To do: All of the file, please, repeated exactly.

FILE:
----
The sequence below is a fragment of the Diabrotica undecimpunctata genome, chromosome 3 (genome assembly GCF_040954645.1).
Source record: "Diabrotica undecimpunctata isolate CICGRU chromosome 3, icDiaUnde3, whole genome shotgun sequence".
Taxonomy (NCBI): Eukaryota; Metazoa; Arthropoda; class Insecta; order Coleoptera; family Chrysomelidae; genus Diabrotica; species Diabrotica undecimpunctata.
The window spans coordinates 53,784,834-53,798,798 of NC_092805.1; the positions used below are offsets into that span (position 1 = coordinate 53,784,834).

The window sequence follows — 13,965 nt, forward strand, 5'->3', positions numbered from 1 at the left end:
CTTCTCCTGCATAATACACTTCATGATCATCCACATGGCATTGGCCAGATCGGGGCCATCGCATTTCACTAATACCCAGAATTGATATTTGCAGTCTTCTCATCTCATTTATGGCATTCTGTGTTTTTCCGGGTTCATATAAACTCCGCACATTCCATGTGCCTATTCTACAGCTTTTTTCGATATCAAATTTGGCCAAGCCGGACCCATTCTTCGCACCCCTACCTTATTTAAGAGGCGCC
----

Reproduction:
The sequence below is a fragment of the Diabrotica undecimpunctata genome, chromosome 3 (genome assembly GCF_040954645.1).
Source record: "Diabrotica undecimpunctata isolate CICGRU chromosome 3, icDiaUnde3, whole genome shotgun sequence".
Taxonomy (NCBI): Eukaryota; Metazoa; Arthropoda; class Insecta; order Coleoptera; family Chrysomelidae; genus Diabrotica; species Diabrotica undecimpunctata.
The window spans coordinates 53,784,834-53,798,798 of NC_092805.1; the positions used below are offsets into that span (position 1 = coordinate 53,784,834).

The window sequence follows — 13,965 nt, forward strand, 5'->3', positions numbered from 1 at the left end:
CTTCTCCTGCATAATACACTTCATGATCATCCACATGGCATTGGCCAGATCGGGGCCATCGCATTTCACTAATACCCAGAATTGATATTTGCAGTCTTCTCATCTCATTTATGGCATTCTGTGTTTTTCCGGGTTCATATAAACTCCGCACATTCCATGTGCCTATTCTACAGCTTTTTTCGATATCAAATTTGGCCAAGCCGGACCCATTCTTCGCACCCCTACCTTATTTAAGAGGCGCC